Constable: Days of 'gentle rain' and 'sun-kissed' now 'monsoon' and 'drought'
If you were among the many suburbanites who prayed for rain to help our brown yards, wilted trees and scorched gardens, your work is done. And people with soggy basements would like to have a word with you.
Our June monsoon turned arid wastelands into rice paddies. Mowers, which sat idle for weeks, now need floaties to move around backyards. For a month nicely nestled in the middle of our calendars, June gave us some extremes.
Remember that day you turned on the heat and the air conditioner? Or when the temperature finally got to a point where you could open the windows -- and discovered that made it easier to hear the tornado sirens? After more than a year of being cooped up inside avoiding the virus, you made plans for a backyard gathering, only to have a downpour force everyone to cram into the kitchen.
The pleasures of a "gentle rain" and "sun-kissed" afternoons used to inspire poets such as Emily Dickinson, who wrote lovely works such as "Summer Shower" and "I'll tell you how the Sun rose."
Hundreds of musicians also have been inspired by raindrops and sunbeams, from Creedence Clearwater Revival's "Have You Ever Seen The Rain?" to The Beatles' "Here Comes the Sun."
When was the last time we enjoyed a rain or a sunny day that arrived with an easygoing attitude? The weekend rain that visited the suburbs barged into our space without warning and proved to be an overindulgent, brash, even rude guest. Recent kisses from the sun seem more like an unwanted assault.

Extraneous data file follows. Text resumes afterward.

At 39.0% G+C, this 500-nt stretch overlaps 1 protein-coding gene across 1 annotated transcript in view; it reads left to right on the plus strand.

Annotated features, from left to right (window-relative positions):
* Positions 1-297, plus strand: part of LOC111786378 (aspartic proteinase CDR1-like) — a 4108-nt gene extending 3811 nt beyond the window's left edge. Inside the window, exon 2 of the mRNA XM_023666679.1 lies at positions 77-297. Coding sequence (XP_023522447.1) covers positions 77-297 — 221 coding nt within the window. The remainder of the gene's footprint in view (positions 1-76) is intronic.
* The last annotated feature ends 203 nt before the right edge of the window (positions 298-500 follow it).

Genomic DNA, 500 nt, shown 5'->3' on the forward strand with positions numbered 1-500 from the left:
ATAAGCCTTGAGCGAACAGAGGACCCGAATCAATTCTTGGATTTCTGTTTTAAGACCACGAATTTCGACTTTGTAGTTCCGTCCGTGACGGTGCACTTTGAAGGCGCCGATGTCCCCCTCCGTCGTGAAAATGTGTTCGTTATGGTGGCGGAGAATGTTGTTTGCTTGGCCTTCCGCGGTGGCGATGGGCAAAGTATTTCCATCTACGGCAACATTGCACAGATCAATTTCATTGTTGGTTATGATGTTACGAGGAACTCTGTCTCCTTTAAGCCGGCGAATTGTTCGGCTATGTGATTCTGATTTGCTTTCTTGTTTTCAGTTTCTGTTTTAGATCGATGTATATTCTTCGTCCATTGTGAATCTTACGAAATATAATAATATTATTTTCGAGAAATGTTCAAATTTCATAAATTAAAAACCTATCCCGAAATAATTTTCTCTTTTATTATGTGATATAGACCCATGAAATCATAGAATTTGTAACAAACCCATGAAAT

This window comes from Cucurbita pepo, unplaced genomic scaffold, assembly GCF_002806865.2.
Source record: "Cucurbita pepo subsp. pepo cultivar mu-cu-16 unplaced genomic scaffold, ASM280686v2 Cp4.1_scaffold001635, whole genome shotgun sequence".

But one comforting thing about our Midwest weather is our extremes generally don't last that long. We might think we remember rainy spells that threatened the biblical forecast of 40 days and 40 nights, but we've never come close.
Chicago's record for consecutive days with at least a tenth of an inch of rain is just 11 days.
That happened in 1880, from Aug. 24 through Sept. 3, and again in 1949, from May 15 to May 25. And neither of those stretches produced even a day worthy of Noah's ark.
The 1880 stretch produced just 3.62 inches of gentle rain, never delivering as much as an inch in a single day.
The 1949 streak gave us one day of 1.5 inches or rain but produced a total accumulation of only 2.25 inches.
If we lower our standards to a trace of precipitation that includes snow, the winter of 2019 gave us 34 straight days with something wet falling from the heavens.
That streak started Jan. 12 with 2.2 inches of snow and ended Feb. 14 with a trace of rain.
"Over the last century, precipitation trends in the Midwest have been moving toward wetter conditions and fewer droughts than the region experienced in the early 20th century. However, the Midwest has still felt adverse impacts during recent droughts, particularly in 1988 and 2012," according to the National Oceanic and Atmospheric Administration's National Integrated Drought Information System's drought.gov website.
"An added challenge in recent years has been the tendency to transition from drought to flood and back to drought within short time spans, sometimes within a matter of months."
Or weeks. Or days. Or hours. It would be nice if our weather would just mellow out a bit, and stop all the deadly heat and tornadoes, and ease off those annoying downpours, hail and floods.
If not for us, our yards and our basements, then for all those poets and songwriters in need of inspiration.